Let’s face it. Our healthcare system stinks. Really stinks.
If you are lucky enough to have decent healthcare, you definitely pay a hefty price. If you have insurance through your workplace, you still have to pay enough money that it financially hurts.
But let’s try a different scenario.
Imagine that you are diagnosed with cancer and, despite offering to work online or offsite, your employer terminates you.
Now, you have:
A. no income,
B. no ability to get a new job (who wants to hire you when you have surgeries galore?), and
C. Cobra payments, which are almost $2000 a month for two people (you and your husband).
No wonder they call it “Cobra”: that’s a lot of shekels to shell out, considering you have to earn 30% more in order to have the $2000 to pay…but can you afford it? After all, you were just terminated from your job because you have cancer.
Where is the logic in this system?
Let’s continue the story. The insurance company sees that your cancer treatment is a-typical, full of extra surgeries, infections, multiple reconstructions, blood transfusions, hospital stays, and endless other medical bill. What do they do? They raise the premium. Whenever they want.
When you pay the old rate, not knowing that they have changed the premium for the second time in four months, they cancel your health insurance.
No letters. No warnings. Just cancel it.
And, after receiving a letter dated 5/3/15 that I was qualified to continue my insurance for another year, I contacted the number and spoke with the supervisor of billing (who is answering the main telephone number, btw): “It was canceled last Thursday. Sorry. You have no health insurance and we will not reinstate you.”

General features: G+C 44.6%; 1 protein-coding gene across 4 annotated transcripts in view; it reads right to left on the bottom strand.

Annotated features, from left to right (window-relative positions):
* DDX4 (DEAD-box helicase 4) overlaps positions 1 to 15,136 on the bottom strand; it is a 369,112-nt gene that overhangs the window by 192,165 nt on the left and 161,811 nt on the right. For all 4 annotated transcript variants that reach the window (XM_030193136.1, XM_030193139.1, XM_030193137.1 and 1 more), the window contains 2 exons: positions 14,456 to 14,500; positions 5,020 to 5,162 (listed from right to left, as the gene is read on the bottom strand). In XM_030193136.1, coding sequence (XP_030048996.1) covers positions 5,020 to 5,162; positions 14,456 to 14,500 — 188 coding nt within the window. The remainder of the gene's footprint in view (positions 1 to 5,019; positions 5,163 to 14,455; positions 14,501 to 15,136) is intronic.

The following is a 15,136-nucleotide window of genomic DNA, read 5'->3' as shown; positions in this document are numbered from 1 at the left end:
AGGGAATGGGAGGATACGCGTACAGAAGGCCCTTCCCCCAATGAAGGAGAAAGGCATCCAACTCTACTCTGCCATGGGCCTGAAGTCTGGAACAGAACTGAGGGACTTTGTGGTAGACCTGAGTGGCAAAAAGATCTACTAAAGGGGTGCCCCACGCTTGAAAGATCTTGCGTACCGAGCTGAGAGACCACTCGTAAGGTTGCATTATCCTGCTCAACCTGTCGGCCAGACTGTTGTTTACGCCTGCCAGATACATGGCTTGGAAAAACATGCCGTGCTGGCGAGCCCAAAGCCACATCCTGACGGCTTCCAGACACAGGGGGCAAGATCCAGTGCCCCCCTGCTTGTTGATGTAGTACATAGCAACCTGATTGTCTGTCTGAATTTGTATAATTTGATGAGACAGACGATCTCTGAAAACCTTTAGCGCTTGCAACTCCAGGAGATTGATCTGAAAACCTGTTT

Thank you, Ms. Mary Lou Ext. 4965853 (that was all the information she would give to me). Your emotionless and shocking announcement showed exactly how compassionate Aetna is about their clients.
I wonder how it feels to work at a company that provides health care insurance? Raising premiums on sick people. Canceling policies without telling the policy holders. Underpaying medical bills, even though they agreed to pay a certain percentage.
Gee, I’d go home at night and really feel like a louse.
The problem with our healthcare system cannot be fixed with political programs and Obamacare. It needs to start with accountability by the insurance companies.
They can do what they want. They simply do not care.
Here’s a little tidbit for you. Did you know that if you sue a health care provider, chances are that the insurance company pays out of court just to get rid of you? Then they spread the cost of that payoff to the people paying insurance. They don’t even bother considering whether it is a frivolous lawsuit or the fact that the person signed a waiver stating their awareness of the risks.
The insurance companies just write a check.
And guess who pays for that check? YOU! ME! Everyone with healthcare.
So many people in our country need good healthcare. Americans are supposed to be the leading world power, but we have horrendous healthcare (among other things). Who, exactly, do we complain to about being mistreated? The insurance company leaves us with one, and only one, choice: lawyers. And, as mentioned above, the insurance companies know how to resolve litigious problems—which, ultimately, increases the price for everyone else.
I’m tired of dealing with what should have been a simple, routine breast surgery. The first plastic surgeon messed up and then left the country on vacation for ten days. Other doctors came along to try to fix his mistakes. TWO YEARS LATER, I’m still not finished. The physical stress and emotional strain has been so horrible that I’ve been diagnosed with cancer-related PTSD (but that is another post). Only now, I don’t have the healthcare to keep on trudging…with no warning, no explanation, no anything. Nice.
We call it healthcare, but tell me where, exactly, is the “care?”